Cathy Elliott-Olufs

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Some Stars Shine Brighter on the Ground

A Conversation with Community Educator and Activist Cathy Elliott-Olufs
Text & Photos by Sean Black

Photo © by Sean Black

After ascending a maze of narrow roads signature to the Hollywood Hills, I am greeted by a rosy and familiar face. A slight tilt of her head reveals a cell phone beneath her shiny ginger locks as she splays her free hand in a welcoming gesture. “Almost done,” she silently mouths.

Cathy Elliott-Olufs was my media contact for the 20th Annual Divas Simply Singing! event this past October and she ignited my attention when she announced from a glittery stage, along with several other courageous women hand-in-hand, that she was HIV-positive.
The touching nature of this moment quite frankly caught me a little off guard amid the amazing efforts of those stars of legendary musical and entertainment proportions. The celebrities were the draw but yet these women had just as much starpower. It is difficult enough disclosing your HIV status one-on-one let alone shouting it out from a stage in front of hundreds of people, including a plethora of media.

But was I forgetting about those other, more recognizable stars? “Absolutely Not!” I answered, borrowing title lyrics from dance diva Deborah Cox, who was in attendance. It was simply the fact that the long-running charitable extravaganza’s founder Sheryl Lee Ralph strategically blended “Simply Singing” with “Simply Inspiring” by unabashedly placing faces on this cause smack in the center of the evening’s lineup. Cathy and her positive sisters became beacons in the night of a more universally identifiable kind.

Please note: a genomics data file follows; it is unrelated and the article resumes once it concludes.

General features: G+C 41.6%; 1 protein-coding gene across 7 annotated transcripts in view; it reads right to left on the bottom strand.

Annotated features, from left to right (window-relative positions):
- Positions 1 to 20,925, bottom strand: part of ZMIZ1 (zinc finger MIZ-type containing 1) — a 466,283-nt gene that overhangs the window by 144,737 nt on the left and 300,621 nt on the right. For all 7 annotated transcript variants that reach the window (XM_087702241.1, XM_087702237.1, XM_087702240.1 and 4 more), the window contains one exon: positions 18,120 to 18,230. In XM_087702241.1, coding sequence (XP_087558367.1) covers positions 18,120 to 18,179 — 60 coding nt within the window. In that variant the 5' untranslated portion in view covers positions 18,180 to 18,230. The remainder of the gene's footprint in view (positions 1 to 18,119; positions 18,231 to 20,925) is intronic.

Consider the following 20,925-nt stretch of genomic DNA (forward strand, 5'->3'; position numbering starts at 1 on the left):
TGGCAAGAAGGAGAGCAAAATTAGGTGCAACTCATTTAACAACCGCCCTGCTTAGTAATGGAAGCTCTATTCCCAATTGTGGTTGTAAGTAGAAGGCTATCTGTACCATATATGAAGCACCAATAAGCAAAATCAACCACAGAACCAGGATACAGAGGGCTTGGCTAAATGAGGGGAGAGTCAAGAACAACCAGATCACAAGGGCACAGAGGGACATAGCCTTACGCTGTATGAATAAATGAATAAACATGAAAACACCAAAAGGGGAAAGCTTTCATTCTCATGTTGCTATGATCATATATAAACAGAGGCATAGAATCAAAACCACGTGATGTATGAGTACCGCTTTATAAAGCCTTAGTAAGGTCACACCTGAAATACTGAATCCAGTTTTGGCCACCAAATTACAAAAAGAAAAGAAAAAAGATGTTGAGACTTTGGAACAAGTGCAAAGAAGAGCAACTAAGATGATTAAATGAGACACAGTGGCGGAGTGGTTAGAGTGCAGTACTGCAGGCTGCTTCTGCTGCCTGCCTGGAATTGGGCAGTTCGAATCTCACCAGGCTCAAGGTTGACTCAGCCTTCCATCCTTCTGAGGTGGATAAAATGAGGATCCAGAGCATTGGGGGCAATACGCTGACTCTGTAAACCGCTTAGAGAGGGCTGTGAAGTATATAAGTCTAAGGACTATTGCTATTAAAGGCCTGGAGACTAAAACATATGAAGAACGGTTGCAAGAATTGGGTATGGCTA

Cutting short her business call to accommodate my twenty-minute-early arrival, I now had this non-celeb celestial all to myself for an entire afternoon.

Living Vibrantly with HIV
“We’re getting closer,” she acknowledges, referring to recent advancements in immune-based therapies and other non-antiretroviral-based treatment modalities. Cathy, forty-six, has been living vibrantly with HIV since her diagnosis in early 1995. Besides openly admitting to “enhancing” her naturally fiery-red mane, Cathy dreams of a day when HIV/AIDS is a thing of the past. She continues, “While I may not see the benefit myself of a functional cure in my lifetime, I think researchers are making tremendous progress.”

Hoping there will be a cure for her as well, I listen as my new friend continues, “There’s some small but elusive piece of the HIV puzzle out there waiting to be discovered.” Perking up she asserts, “I really believe it’s just a matter of time before we figure out a way to completely de-activate the virus.”

It is this level of optimism that keeps Cathy excited about the eradication of HIV. Her determination keeps her constantly involved in a variety of organizations working to address the issues surrounding this disease. A cofounder of the AIDS Treatment Activists Coalition (ATAC), where she most recently served as its acting executive director, Cathy has been on the forefront of U.S.-based treatment activism.